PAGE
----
The kid gloves came off Monday night as proponents of a ballot measure giving voters veto power over major downtown development proposals challenged City Council actions and warned council members “to stop using city staff to do your political dirty work.”
Charles Newton, spokesman for the loose-knit residents group that circulated initiative petitions for the ballot measure, chastised the council for spending public money on a negatively worded staff analysis of the initiative proposal and for taking advantage of a loophole in state law to postpone a vote on the measure until April.
Newton criticized the city staff report as “a thinly disguised and amateurishly written propaganda tract” against the downtown initiative.
“If your council opposes the initiative, admit it publicly and stop using taxpayer funds to campaign against the measure,” Newton said as part of a response by his group to the city staff analysis of the proposed measure.
The action came during a public debate Monday night--one of the hottest in recent city history--on the merits and weaknesses of the ballot measure, which was signed by more than one-fourth of the city’s registered voters. Residents, businessmen and businesswomen packed the small studio from which the City Council meetings are broadcast to the community over a public access channel.
The debate centered on the sharply opposite analyses--one by the city staff and one by former City Atty. D. Dwight Worden, done for the citizen group.
The city staff analysis, which was ordered by the City Council several weeks ago, warns that the initiative measure, if implemented, would be costly and would add delays to the development approval process through its requirement for a citywide vote on projects on sites larger than 25,000 square feet.
Worden, in an opposing analysis submitted Monday night, said the initiative’s financial impacts would be minor and could, under state law, be passed on to the affected developer.
Worden said the proposal for a citywide vote on major downtown developments would affect only two properties at present--proposals for a large commercial center on the former site of the old Del Mar Hotel and renovation-expansion plans for the Del Mar Plaza. Both projects are in the city’s commercial core--at 15th Street and Camino Del Mar--and “will, in nearly every respect, be unprecedented in the city’s history in terms of magnitude and impact on the city,” Worden said.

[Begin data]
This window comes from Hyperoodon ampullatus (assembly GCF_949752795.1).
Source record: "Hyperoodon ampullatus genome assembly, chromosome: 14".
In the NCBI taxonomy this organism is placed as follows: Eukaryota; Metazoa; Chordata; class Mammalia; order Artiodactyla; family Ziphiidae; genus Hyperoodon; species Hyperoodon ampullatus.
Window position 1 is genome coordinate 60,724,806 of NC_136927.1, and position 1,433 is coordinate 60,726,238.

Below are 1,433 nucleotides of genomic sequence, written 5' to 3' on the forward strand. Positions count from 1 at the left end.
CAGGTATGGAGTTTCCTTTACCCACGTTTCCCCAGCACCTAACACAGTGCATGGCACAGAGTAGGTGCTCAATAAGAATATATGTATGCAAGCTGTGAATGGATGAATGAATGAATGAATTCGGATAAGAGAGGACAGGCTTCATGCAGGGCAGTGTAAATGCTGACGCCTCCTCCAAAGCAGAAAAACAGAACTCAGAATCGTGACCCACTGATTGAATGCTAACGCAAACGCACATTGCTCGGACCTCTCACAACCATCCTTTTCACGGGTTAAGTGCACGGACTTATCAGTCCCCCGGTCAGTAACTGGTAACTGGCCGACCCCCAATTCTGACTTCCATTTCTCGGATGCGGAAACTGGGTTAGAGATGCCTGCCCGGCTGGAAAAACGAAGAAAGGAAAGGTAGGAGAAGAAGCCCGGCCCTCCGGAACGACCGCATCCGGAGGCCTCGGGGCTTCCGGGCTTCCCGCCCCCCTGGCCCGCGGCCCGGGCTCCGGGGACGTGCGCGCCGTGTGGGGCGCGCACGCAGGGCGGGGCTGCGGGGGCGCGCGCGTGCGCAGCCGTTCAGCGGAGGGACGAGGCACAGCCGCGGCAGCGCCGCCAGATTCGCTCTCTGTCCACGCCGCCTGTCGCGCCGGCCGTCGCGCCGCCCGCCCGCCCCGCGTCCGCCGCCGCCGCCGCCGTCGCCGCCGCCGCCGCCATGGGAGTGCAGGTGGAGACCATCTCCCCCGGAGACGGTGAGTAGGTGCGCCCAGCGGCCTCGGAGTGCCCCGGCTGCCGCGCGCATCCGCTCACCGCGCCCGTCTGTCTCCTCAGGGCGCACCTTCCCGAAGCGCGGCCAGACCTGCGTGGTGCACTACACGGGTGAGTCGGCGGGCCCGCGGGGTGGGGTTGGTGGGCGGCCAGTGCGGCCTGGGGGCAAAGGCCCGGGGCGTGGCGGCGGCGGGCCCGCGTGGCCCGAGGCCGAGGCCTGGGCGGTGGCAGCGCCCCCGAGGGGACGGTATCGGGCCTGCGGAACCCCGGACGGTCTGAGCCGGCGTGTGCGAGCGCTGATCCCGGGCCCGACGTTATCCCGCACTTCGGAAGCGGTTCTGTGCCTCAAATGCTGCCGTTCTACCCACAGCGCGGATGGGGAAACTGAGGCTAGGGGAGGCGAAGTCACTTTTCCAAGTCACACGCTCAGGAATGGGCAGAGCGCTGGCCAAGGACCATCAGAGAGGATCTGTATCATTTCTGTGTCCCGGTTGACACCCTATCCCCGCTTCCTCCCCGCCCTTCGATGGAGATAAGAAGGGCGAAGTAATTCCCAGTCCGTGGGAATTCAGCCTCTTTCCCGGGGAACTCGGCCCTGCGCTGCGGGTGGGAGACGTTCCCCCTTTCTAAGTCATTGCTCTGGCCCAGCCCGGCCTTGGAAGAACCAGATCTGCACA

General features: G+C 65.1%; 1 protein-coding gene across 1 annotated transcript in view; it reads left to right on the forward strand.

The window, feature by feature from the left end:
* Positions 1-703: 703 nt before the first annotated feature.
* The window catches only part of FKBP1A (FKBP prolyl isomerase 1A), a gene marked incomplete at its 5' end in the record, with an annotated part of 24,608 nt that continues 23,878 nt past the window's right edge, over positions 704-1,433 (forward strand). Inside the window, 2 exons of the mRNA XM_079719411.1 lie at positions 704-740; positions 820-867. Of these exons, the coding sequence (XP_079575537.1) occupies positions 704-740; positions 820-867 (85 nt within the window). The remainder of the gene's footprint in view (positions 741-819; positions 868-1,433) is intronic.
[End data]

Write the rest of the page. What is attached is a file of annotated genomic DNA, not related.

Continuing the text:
The initiative will allow the voters to ratify specific plans for the developments after they have gone through normal city processes and have been approved by the City Council, Worden explained.
“This simple process will avoid potential impacts on the town which a majority of voters would disfavor without unduly encumbering the (normal city) process or delaying developers,” he explained.
Giving the final say to the voters, City Manager Bob Nelson warned in the city analysis, could put the City Council in the position of having to violate state law by delaying approvals of projects past state-mandated time limits.
Worden pointed out that the council, by delaying a vote on the initiative until April 8, “already has caused a much more burdensome delay on the affected developers than any part of the initiative could cause.”
The pro-initiative group’s attorney said the city’s analysis of the initiative “is wrong in many important respects, is politically biased, and presents misinformation as fact.”
Retired Superior Court Judge Louis M. Welsh, who said he was neither for nor against the initiative, expressed concern over the “serious and genuine legal precedents” the ballot measure poses.
If adopted, Welsh said, it would turn “the electorate into a planning commission” and would bring “expensive and time-consuming litigation.”
He said it will be years before any decision could be made, threatening disruption of local governmental processes. He suggested that a respected judge from another county be brought in to rule on the constitutionality of the initiative before voters decide on it.
Several other speakers, including Chamber of Commerce President Sam Borgese and Del Mar attorney Patricia A. Smith, also raised constitutional questions about the ballot proposal.
Smith predicted that the initiative “will be struck down on its face” if it is challenged in court because it violates “the basic concept of representative government.”
Borgese called the initiative “a spider web of legislation” that would stop development in Del Mar.